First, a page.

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Justices uphold school’s right to distribute student fees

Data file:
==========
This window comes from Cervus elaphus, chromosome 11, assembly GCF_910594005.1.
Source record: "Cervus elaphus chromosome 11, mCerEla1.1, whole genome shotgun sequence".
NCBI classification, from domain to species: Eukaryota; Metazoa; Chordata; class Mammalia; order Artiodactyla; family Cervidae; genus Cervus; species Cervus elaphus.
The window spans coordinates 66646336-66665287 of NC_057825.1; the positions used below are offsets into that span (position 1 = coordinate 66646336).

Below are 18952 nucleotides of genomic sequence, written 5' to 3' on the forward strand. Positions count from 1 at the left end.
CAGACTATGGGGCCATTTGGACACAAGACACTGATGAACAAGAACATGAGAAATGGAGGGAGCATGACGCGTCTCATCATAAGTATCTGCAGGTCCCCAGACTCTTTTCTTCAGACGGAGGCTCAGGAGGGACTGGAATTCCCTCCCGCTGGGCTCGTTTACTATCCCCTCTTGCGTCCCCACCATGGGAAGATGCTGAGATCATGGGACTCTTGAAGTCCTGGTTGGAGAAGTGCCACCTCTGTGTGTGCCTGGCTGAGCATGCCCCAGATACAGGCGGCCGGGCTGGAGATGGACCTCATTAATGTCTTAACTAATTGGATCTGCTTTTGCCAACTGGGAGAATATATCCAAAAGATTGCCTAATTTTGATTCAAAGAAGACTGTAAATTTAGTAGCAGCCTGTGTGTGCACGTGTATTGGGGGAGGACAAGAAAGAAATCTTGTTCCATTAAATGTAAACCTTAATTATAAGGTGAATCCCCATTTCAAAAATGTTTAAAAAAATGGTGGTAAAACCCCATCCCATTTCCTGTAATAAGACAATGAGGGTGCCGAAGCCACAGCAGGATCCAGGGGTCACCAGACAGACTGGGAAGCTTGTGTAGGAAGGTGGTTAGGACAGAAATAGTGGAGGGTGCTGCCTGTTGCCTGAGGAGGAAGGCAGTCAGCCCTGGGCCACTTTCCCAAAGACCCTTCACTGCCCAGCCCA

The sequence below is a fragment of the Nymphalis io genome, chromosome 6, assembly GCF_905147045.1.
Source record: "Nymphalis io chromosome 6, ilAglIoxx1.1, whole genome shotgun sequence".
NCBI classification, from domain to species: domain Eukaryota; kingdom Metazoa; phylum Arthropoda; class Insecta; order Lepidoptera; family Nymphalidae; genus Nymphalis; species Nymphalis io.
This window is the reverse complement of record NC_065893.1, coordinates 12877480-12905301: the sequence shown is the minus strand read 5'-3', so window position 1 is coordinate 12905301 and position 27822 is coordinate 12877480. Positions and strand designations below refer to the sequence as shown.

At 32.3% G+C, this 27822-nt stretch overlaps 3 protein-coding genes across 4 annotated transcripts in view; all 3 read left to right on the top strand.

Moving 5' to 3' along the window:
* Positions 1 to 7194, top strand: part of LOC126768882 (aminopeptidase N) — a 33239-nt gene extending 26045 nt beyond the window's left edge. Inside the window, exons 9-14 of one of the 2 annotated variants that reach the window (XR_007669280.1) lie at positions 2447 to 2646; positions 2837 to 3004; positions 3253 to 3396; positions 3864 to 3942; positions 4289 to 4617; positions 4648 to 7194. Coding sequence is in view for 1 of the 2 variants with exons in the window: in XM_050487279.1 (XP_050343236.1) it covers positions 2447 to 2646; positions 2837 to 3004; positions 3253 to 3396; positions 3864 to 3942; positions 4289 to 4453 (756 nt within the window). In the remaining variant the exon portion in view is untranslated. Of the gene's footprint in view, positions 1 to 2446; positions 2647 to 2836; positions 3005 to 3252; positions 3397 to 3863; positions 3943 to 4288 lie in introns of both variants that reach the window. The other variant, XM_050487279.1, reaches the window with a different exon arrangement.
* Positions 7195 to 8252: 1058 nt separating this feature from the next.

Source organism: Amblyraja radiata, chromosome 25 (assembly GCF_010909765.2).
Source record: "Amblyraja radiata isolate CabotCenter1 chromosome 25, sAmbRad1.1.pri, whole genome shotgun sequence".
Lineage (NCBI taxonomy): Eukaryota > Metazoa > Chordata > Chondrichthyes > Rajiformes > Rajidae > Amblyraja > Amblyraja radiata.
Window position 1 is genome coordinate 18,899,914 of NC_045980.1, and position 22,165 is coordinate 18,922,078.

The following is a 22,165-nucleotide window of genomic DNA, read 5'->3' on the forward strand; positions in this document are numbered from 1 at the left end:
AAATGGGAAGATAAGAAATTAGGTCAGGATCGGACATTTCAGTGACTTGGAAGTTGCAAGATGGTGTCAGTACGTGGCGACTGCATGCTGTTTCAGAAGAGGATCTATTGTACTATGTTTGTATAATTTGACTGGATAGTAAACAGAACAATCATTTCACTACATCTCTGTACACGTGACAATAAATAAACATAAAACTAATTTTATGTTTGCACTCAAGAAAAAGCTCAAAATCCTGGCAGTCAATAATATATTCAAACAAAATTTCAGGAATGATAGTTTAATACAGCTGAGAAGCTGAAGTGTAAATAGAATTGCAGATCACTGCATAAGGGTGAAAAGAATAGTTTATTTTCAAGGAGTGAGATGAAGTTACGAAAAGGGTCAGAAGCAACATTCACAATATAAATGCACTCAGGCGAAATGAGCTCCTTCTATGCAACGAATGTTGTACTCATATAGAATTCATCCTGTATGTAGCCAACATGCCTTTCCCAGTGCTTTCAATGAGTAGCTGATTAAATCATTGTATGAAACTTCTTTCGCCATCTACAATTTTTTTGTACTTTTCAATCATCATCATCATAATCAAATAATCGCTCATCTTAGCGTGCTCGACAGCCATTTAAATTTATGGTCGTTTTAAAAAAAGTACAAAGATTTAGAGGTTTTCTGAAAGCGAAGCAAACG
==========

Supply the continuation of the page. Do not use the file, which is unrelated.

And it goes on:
Washington — Public colleges and universities can use money from mandatory student activities fees to finance campus groups that engage in political speech some students find objectionable, the Supreme Court ruled Wednesday.The court voted unanimously to uphold the University of Wisconsin’s student-fee system, which the justices said does not violate any student’s free-speech rights.Had the justices ruled the other way, public colleges and universities across America would have had to stop giving money to controversial student groups or figure out some way to give partial refunds to those students who wanted them.“The First Amendment permits a public university to charge its students an activity fee used to fund a program to facilitate extracurricular student speech if the program is viewpoint neutral,” Justice Anthony M. Kennedy wrote.He added: “When a university requires it students to pay fees to support the extracurricular speech of other students, all in the interest of open discussion, it may not prefer some viewpoints to others.”Three of the court’s nine members joined in upholding Wisconsin’s fees but refused to join the decision’s language requiring viewpoint neutrality.“I agree that the university’s scheme is permissible but do not believe the court should take the occasion to impose a cast-iron viewpoint neutrality requirement to uphold it,” Justice David H. Souter wrote in an opinion joined by Justices John Paul Stevens and Stephen G. Breyer.When Wisconsin’s student-fees system was challenged in 1996, about $15 of the $166.75 students paid in fees each semester was earmarked for distribution to campus groups by the student government. For a school with some 38,000 students, that created a total fund each semester of about $570,000.Several law students with conservative political views objected to having some of their money funneled to liberal organizations. Their lawsuit identified as objectionable 18 of the 125 subsidized campus groups, including the Lesbian, Gay, Bisexual and Transgender Center and International Socialist Organization.Scott Southworth, the lead plaintiff and now an attorney, said in a recent interview, “As a conservative and a Christian, it was frustrating to see the money going to organizations I personally disagree with.”A federal judge and a federal appeals court ruled against the university, but the nation’s highest court said they were wrong.The ruling will not affect private schools because the Constitution’s First Amendment, which guarantees freedom of speech, protects people against government actions only.When the case was argued before the justices in November, Southworth’s lawyer, Jordan Lorence, contended that “Students have a First Amendment right not to speak.”But Susan Ullmann, a Wisconsin assistant attorney general, referred to the school’s long tradition of providing a forum where many voices can be heard.Kennedy cited previous Supreme Court rulings that lower courts relied on to rule that students cannot be forced to pay mandatory fees that go to campus groups they do not support.In 1977, the court said unions cannot compel their members to subsidize political advocacy through mandatory dues. And in 1995, the justices prohibited bar groups from using portions of objecting lawyers’ mandatory dues for political lobbying.“Yet recognition must be given as well to the important and substantial purposes of the university, which seeks to facilitate a wide range of speech,” Kennedy wrote in Wednesday’s decision.In another 1995 decision, the court said public universities and colleges cannot create a “public forum” for students by supplying subsidies and then refuse to fund some groups because of their viewpoints. That ruling was relied on by Kennedy to impose the neutrality requirement.One aspect of the Wisconsin fee system was not upheld — one that appears to allow officials to “defund” a campus group if such action is approved by a majority vote of the student body.Allowing a majority vote of students to cancel out a university’s commitment to neutrality when allocating student-fee funds would be unconstitutional, the court said.

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